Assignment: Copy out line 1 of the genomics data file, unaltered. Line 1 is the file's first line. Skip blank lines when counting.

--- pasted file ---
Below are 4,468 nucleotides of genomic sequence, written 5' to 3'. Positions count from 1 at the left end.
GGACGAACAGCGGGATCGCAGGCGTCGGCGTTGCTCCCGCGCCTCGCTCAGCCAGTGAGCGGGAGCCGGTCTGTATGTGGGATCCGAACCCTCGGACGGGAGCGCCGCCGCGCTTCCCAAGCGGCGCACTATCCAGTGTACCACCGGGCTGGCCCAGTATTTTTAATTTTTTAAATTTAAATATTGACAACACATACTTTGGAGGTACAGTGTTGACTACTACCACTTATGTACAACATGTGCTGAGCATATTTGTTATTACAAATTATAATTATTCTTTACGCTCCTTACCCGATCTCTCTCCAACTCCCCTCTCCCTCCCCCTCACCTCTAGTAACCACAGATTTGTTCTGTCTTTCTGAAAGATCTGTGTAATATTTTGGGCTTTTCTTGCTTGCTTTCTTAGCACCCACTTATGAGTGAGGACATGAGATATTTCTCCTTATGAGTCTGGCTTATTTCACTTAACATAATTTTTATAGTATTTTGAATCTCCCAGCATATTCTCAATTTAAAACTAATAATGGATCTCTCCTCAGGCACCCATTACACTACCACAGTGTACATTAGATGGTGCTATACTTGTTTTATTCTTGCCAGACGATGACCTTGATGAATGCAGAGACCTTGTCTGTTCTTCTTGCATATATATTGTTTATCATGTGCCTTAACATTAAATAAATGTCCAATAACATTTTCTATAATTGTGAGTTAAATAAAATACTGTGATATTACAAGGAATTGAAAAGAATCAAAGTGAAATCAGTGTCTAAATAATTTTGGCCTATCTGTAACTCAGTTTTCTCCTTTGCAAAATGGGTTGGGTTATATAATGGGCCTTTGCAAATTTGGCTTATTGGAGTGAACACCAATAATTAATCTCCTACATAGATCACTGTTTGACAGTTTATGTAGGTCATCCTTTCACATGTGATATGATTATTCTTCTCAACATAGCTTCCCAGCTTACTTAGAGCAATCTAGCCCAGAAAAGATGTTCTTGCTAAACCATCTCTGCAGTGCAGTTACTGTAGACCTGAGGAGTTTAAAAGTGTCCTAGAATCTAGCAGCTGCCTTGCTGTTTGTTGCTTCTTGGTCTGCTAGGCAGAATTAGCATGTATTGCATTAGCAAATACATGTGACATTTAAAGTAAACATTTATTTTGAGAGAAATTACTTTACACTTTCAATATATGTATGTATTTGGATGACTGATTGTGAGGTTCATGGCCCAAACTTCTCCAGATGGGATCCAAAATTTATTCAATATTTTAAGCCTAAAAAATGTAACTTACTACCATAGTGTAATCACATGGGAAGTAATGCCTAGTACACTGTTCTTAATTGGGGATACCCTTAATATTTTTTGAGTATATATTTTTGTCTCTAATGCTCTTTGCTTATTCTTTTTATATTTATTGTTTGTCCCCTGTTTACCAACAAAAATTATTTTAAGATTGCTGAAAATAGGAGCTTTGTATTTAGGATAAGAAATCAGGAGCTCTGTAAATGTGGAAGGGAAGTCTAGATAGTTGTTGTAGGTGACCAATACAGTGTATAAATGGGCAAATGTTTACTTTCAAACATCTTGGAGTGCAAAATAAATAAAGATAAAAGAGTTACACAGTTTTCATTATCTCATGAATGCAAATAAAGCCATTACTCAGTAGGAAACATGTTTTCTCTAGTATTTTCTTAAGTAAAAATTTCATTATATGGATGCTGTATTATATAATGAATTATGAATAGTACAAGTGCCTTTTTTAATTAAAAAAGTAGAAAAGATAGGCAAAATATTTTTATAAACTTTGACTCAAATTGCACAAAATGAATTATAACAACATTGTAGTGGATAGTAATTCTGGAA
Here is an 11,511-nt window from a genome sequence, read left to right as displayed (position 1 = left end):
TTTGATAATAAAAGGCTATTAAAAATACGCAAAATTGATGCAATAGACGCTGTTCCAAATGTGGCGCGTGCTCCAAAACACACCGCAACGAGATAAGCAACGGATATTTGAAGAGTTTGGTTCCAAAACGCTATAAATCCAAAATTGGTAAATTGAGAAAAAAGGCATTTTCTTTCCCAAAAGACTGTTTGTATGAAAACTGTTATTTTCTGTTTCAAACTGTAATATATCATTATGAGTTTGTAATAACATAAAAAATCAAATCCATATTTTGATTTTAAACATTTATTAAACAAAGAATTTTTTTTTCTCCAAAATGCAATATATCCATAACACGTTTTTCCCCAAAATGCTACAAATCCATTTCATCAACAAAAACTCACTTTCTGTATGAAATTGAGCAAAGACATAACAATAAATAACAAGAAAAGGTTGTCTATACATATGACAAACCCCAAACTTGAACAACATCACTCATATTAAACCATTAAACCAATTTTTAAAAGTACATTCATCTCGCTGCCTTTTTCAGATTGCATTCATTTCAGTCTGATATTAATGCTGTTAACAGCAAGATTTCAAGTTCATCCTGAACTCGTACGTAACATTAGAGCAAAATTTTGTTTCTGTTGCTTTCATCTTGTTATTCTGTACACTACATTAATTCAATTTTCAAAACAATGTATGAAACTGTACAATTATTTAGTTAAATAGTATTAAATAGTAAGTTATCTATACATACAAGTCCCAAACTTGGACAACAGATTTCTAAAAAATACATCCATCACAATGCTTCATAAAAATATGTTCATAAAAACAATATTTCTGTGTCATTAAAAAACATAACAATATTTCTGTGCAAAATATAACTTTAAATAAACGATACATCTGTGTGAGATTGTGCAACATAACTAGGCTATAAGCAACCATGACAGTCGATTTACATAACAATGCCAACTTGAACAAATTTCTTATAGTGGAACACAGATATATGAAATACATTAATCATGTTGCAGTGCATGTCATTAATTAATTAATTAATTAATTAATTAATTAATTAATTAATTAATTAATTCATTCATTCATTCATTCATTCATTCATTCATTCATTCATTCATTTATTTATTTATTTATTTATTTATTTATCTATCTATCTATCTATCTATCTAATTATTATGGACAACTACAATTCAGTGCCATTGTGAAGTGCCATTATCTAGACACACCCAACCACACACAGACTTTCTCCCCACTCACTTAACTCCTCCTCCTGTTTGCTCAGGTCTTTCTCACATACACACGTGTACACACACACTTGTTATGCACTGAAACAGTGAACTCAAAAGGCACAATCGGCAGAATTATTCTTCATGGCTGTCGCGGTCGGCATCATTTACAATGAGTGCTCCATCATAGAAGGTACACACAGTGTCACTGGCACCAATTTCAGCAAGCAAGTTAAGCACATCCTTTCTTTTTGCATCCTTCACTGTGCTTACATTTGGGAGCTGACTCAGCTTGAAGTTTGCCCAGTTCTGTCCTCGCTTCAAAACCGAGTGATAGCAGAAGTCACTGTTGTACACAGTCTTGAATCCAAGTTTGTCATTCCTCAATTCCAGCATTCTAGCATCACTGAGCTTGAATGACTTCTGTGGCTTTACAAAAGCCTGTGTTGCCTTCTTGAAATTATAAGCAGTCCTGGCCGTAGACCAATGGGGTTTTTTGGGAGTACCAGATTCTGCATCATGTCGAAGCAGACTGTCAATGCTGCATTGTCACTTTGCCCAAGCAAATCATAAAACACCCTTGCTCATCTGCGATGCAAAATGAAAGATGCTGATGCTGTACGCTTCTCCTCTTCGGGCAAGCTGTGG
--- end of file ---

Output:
Below are 4,468 nucleotides of genomic sequence, written 5' to 3'. Positions count from 1 at the left end.